by Ernest Hemingway
Indian Camp Men and Masculinity Quotes
How we cite our quotes: (Paragraph)
The men had moved off up the road to sit in the dark and smoke out of the range of the noise she made. (10)
Here we have a very clear separation of genders. Are the men in the house? Nope, they're up the road smoking so that they don't have to deal with all that girly stuff (like the excruciating pain of childbirth). We get a sense of their callousness and their lack of sympathy. We also notice (at least in hindsight) that the husband isn't with them…
"But her screams are not important. I don't hear them because they are not important." (18)
Nick's dad is a doctor who gets down to business. Does he let a little thing like screaming distract him? Oh, shmoop no. He is a manly man who doesn't feel feelings. Okay we're exaggerating a bit, but the idea is that fortitude is being able to just turn your emotional responses off (and you'll notice that Nick is just about the only one who does express concern for the Indian woman).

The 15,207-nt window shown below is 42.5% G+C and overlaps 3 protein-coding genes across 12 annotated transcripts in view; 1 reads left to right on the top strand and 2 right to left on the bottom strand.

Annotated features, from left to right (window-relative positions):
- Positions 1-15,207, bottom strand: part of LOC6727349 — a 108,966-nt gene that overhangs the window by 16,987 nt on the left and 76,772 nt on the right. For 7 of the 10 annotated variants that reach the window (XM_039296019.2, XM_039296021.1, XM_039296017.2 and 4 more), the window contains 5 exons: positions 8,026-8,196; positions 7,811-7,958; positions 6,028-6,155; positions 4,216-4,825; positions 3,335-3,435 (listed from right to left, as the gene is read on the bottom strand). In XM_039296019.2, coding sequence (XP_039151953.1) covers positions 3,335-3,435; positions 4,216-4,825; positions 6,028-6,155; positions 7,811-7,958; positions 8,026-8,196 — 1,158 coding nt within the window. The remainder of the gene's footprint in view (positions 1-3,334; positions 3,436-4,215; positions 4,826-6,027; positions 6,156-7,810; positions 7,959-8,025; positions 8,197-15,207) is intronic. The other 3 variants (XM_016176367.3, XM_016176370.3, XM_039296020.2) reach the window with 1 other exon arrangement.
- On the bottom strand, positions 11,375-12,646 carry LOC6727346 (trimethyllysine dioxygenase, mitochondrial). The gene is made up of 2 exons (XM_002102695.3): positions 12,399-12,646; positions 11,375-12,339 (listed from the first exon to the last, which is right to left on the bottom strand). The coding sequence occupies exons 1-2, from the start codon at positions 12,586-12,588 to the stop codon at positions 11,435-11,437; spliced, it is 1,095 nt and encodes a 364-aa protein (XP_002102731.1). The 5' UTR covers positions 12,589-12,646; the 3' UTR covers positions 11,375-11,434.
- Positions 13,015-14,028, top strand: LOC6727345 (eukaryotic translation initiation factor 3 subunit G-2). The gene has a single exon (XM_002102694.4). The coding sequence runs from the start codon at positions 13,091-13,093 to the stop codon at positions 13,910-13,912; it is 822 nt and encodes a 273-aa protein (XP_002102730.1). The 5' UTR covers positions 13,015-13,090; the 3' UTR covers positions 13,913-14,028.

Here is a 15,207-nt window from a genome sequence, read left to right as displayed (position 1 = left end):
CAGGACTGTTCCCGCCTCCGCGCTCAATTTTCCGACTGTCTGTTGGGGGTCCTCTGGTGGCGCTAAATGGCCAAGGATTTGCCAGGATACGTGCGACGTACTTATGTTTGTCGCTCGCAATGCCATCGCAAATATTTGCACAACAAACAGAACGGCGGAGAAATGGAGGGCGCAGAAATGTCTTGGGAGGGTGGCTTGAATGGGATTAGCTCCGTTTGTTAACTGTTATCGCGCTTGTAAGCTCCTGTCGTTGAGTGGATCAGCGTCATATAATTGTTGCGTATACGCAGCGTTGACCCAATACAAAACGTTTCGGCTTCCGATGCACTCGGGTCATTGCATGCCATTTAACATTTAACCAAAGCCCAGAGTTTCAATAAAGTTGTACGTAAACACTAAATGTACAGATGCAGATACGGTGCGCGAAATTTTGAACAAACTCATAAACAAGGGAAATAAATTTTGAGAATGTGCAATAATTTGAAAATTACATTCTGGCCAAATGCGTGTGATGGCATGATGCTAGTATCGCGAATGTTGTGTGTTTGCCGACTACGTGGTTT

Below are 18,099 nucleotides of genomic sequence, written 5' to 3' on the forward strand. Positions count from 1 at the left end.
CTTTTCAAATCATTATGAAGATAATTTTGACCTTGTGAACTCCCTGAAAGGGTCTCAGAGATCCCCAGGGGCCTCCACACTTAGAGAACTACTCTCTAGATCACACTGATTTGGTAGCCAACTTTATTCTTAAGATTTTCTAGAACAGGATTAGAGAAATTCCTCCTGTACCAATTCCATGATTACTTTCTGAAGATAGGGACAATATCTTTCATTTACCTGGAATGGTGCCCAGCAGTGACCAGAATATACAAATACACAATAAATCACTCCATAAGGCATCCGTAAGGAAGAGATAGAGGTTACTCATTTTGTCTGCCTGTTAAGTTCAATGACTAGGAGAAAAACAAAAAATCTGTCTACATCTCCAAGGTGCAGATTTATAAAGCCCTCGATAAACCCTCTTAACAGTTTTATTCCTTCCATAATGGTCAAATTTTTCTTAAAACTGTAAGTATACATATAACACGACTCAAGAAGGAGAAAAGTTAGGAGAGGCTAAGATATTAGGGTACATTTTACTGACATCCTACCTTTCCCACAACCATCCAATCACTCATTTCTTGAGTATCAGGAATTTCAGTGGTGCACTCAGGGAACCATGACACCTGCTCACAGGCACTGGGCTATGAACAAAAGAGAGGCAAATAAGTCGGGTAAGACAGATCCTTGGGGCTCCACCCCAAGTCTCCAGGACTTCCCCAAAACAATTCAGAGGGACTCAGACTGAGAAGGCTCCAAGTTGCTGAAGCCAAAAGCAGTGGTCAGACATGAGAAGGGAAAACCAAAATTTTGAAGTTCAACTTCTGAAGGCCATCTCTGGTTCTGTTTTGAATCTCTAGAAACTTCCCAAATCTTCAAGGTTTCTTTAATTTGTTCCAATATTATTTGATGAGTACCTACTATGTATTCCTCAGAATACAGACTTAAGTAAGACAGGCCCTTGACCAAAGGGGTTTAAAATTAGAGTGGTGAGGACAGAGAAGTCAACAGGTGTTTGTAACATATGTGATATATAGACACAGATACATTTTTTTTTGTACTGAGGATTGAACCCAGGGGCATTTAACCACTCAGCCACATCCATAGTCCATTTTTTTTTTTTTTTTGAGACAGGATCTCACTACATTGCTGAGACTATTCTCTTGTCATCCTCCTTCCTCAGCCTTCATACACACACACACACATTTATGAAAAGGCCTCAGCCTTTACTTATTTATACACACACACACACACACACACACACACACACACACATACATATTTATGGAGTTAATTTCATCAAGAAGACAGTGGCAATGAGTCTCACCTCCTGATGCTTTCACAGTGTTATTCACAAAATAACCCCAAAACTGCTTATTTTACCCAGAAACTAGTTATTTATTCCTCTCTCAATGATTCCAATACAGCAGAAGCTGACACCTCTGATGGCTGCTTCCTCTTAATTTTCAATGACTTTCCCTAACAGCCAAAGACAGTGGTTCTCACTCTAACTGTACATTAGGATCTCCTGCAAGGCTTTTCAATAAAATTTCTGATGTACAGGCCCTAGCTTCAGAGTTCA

Later when he started to operate Uncle George and the three Indian men held the woman still. She bit Uncle George on the arm and Uncle George said, "Damn squaw bitch!" and the young Indian who had rowed Uncle George over laughed at him. (25)
Look at all the different ways that the men react to the Indian woman's pain: they diminish it ("her screams are not important"), they physically restrain her, they call her a bitch, and they laugh. It's like they all have to deal with her suffering by not acknowledging it. Also, you might want to think about her husband's reaction in light of these ones.